The verdict in Jerry Sandusky’s sex abuse trial was reached and delivered yesterday, and–much to the public’s collective relief–the jury found him guilty on 45 of 48 counts. The evidence against Sandusky was overwhelming, and any result other than a conviction would have surely caused widespread outrage and rioting. Thankfully, this was not the case.
After hearing the news of the jury’s decision, I felt satisfied that justice had been served. And I figured that would be the extent of my reaction to this whole case–internal satisfaction that our justice system worked, and nothing more. However, a disheartening feeling struck me when I began reading tweets and Facebook posts bashing the attorneys in charge of defending Mr. Sandusky. So here I sit, ready to explain why the defense attorney-bashers need to tone it down a few notches.
Why We Have Defense Attorneys
Defense attorneys are a necessary (albeit unpopular) part of the criminal justice system in the United States. The Sixth Amendment to the Constitution says: “In all criminal prosecutions, the accused shall enjoy the right…to have the Assistance of Counsel for his defence.” Criminal defense is essential to maintaining a fair justice system, especially when the accused maintains his innocence. Defense attorneys must work based on the plea that their client (the accused) enters.
In Jerry Sandusky’s case, he maintained his innocence throughout the investigation and subsequent trial. This is all his attorneys had to work off of–it was their job to create reasonable doubt, despite what they may have personally believed about their client’s innocence. If Mr. Sandusky plead not guilty, then it was their duty to defend him–and they did just that.
In addition, wrongful convictions are all too common in our criminal justice system, and good defense attorneys can help prevent wrongful convictions. You really want to lambaste someone who could be the only thing keeping an innocent person out of a life in prison–or worse, the execution chamber?
The Role of the Defense
In criminal courts in United States, each party–the prosecution and the defense–has a specific duty they must perform to win the case. It is the prosecution’s duty to prove (beyond a reasonable doubt) that the defendant is guilty of the crime of which they are accused. Of course, they use witness testimony, physical evidence, and the like to accomplish their ultimate goal of conviction. In criminal proceedings, the burden of proof lies with the State; the prosecution is the only party that must prove anything.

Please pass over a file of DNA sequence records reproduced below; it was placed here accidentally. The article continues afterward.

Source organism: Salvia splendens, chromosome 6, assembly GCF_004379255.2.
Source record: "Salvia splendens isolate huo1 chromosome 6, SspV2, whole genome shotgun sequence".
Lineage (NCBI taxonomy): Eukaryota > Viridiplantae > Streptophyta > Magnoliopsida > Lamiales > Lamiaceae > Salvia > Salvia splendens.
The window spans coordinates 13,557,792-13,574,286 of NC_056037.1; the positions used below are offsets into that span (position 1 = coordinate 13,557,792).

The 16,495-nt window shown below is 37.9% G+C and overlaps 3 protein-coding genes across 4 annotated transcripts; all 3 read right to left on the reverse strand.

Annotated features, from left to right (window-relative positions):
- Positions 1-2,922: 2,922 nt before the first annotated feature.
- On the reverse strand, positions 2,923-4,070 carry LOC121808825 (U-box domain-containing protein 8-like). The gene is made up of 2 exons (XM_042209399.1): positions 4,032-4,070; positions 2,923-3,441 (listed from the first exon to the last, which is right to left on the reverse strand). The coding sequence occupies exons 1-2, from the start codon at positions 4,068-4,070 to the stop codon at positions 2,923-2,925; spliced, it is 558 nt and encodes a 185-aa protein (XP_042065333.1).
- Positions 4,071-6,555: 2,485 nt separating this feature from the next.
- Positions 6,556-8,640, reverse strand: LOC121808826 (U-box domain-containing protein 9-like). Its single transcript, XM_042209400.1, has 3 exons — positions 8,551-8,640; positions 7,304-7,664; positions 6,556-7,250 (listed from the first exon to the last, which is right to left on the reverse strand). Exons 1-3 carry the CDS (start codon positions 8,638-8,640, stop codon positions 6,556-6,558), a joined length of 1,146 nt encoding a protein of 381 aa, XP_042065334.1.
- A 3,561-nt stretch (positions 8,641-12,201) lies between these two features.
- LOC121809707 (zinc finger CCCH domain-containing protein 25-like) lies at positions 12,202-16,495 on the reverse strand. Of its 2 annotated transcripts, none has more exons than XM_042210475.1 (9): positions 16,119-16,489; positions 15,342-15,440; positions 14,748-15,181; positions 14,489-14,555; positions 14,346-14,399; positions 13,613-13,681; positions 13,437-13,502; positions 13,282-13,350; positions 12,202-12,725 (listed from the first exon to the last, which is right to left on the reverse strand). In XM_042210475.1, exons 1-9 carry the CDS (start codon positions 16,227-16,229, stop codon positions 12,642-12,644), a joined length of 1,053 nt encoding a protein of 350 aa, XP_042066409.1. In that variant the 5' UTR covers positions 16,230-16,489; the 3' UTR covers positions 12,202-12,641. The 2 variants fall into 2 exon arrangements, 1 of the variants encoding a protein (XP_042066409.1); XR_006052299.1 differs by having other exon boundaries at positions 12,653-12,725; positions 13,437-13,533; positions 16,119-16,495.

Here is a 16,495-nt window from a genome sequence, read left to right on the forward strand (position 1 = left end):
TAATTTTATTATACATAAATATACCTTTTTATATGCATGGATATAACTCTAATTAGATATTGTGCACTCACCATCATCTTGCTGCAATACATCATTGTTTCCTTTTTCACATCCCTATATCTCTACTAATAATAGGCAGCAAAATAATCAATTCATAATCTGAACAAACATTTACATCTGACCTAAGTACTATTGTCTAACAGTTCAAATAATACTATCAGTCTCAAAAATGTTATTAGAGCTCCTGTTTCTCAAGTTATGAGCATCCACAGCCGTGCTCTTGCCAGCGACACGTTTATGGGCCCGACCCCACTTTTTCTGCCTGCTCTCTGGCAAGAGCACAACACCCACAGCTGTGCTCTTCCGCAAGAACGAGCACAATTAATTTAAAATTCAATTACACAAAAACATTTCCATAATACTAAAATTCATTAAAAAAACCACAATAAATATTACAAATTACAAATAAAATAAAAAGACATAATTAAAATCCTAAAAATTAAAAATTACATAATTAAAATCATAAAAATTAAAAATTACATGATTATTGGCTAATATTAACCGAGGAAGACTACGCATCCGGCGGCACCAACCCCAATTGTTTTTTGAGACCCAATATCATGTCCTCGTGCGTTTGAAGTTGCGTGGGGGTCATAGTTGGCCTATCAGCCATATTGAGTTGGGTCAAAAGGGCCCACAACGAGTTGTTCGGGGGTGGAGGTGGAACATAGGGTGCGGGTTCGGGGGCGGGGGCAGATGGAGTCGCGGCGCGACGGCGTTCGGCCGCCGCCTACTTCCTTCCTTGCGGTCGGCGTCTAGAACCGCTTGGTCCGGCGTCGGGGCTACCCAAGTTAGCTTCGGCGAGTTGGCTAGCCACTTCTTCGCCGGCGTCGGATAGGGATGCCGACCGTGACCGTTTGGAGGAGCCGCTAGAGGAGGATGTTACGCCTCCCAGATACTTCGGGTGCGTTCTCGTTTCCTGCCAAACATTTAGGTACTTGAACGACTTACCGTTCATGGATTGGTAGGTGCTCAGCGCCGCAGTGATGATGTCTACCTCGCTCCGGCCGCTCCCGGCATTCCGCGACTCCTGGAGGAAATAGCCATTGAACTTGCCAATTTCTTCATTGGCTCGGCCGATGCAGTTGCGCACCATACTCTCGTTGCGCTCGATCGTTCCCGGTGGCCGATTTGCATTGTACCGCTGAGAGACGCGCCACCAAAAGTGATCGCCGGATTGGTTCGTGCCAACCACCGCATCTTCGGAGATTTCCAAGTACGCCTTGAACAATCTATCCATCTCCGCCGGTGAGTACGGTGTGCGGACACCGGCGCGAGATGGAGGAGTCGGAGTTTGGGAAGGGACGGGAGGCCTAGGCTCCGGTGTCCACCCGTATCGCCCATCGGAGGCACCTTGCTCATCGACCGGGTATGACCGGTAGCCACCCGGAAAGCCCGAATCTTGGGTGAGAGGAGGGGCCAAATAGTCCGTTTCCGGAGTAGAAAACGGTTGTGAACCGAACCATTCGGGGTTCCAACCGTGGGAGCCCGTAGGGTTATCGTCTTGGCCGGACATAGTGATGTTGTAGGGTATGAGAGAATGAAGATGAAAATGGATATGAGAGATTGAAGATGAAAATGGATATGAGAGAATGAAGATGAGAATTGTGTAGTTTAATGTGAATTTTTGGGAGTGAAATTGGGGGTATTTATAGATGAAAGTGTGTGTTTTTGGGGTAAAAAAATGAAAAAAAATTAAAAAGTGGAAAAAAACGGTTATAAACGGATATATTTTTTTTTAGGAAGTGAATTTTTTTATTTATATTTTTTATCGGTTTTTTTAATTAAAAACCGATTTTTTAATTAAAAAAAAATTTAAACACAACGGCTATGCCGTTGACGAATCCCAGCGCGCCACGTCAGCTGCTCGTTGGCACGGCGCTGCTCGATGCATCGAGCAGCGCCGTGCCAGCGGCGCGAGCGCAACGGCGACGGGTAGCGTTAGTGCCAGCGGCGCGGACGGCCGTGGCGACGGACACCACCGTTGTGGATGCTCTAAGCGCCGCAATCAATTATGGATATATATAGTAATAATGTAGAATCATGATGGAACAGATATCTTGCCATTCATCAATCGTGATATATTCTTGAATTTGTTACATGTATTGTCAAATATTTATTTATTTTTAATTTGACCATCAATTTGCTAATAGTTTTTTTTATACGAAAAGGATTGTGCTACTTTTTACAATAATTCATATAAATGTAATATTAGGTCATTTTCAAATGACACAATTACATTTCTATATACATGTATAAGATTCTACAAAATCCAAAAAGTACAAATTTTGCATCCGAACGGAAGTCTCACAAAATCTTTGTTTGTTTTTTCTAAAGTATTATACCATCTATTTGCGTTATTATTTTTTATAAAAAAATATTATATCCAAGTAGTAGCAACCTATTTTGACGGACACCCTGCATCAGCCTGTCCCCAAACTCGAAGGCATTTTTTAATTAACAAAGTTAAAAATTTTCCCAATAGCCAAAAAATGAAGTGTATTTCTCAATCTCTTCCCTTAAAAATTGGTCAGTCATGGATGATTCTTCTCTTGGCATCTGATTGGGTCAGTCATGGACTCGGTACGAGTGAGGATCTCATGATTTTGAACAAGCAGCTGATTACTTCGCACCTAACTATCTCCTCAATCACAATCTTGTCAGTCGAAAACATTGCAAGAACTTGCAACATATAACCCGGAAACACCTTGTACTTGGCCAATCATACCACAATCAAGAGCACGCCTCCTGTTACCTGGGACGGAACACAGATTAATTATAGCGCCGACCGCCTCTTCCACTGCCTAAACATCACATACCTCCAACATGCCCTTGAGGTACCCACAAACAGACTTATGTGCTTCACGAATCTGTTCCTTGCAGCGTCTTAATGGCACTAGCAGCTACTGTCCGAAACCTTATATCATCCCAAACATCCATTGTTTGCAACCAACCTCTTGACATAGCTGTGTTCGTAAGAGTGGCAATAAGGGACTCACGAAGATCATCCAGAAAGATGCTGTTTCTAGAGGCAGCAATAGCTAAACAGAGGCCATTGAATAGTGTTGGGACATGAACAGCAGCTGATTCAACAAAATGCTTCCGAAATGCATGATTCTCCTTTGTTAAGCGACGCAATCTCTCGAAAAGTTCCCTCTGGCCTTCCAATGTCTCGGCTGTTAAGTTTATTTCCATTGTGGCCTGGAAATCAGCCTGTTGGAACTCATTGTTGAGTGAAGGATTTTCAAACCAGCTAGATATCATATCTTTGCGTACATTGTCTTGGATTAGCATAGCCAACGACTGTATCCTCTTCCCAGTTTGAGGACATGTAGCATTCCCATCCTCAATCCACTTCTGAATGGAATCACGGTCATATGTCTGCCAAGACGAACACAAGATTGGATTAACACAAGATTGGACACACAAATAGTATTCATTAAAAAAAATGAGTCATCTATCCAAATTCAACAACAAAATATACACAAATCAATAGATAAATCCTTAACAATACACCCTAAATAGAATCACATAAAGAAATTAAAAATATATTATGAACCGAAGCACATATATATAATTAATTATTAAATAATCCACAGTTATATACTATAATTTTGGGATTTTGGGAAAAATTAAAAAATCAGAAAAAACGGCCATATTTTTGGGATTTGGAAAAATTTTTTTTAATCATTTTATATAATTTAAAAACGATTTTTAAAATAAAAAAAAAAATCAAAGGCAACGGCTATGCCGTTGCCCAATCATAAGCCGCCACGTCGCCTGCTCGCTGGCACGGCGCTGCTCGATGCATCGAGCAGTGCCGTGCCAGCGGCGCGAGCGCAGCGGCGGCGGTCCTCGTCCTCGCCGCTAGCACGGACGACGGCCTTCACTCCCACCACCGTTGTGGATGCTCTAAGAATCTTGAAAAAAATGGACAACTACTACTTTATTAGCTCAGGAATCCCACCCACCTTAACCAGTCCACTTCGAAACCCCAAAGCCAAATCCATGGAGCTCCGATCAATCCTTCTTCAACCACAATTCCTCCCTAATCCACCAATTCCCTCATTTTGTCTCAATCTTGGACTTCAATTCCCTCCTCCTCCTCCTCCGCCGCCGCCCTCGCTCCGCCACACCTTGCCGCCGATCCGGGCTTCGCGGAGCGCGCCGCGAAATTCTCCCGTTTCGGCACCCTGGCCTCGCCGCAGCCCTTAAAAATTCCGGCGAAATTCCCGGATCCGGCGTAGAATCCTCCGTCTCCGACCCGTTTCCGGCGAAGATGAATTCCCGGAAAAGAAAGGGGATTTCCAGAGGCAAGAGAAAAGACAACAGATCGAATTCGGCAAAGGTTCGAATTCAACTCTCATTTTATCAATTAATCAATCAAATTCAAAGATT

On the contrary, the defense does not have to prove a thing, but rather inject holes in the prosecution’s case to create reasonable doubt. Reasonable doubt is the only thing required to acquit someone of a crime. Defense attorneys do not have to prove anything regarding their client’s innocence, they simply need to make jurors doubt the prosecution’s story. The public’s fundamental misunderstanding of these different roles lead us to the cause of the defense attorney’s bad reputation in the public eye.
The Public Judgment Dilemma
As I’ve already said, a defendant’s attorneys need not prove their client’s innocence in order to get an acquittal. In a court of law, a defendant is given the benefit of the presumption of innocence–they are innocent until proven guilty. The location of the burden of proof stems from this fundamental right granted to those accused of crimes. And I’ve already postulated that the general public does not understand where the burden of proof lies, and thus criticism against defense attorneys is much easier to levy. But why do people have such a profound misunderstanding of the principles of our justice system?
I call it the Public Judgment Dilemma. In present times, modern technology and the news media make it possible to know the intimate details of high profile cases from around the country. Exhibits A, B, and C: the cases of Michael Jackson, Casey Anthony, and Jerry Sandusky. The public can follow these cases closely–they can hear evidence (even read Grand Jury reports online), and make judgments of their own. The problem is that people often rush to judgment upon hearing the story of and sparse details about a criminal case. In other words, the public rushes to premature judgment, with their collective verdict almost always being that the defendant is assuredly guilty. In this way, the presumption of innocence is ignored, the roles of prosecution and defense teams are forgotten, and defense attorneys morph into soulless monsters who try to acquit the most heinous criminals. The poor reputation of the defense attorney stems from the public presuming that everyone accused of a crime is guilty before the jury reaches a verdict (or before the jury is even selected, for that matter).
To conclude, I ask those who bash defense attorneys to carefully consider how warranted that criticism may be. Remember that every defendant is innocent–no matter how overwhelming the evidence against them–until the prosecution proves otherwise. Defense attorneys perform a job that is Constitutionally mandated, and although their duty is unpopular and misunderstood, they are the only thing standing between the defendant and the prison. From a someone considering a career in criminal defense, I ask that you remember that.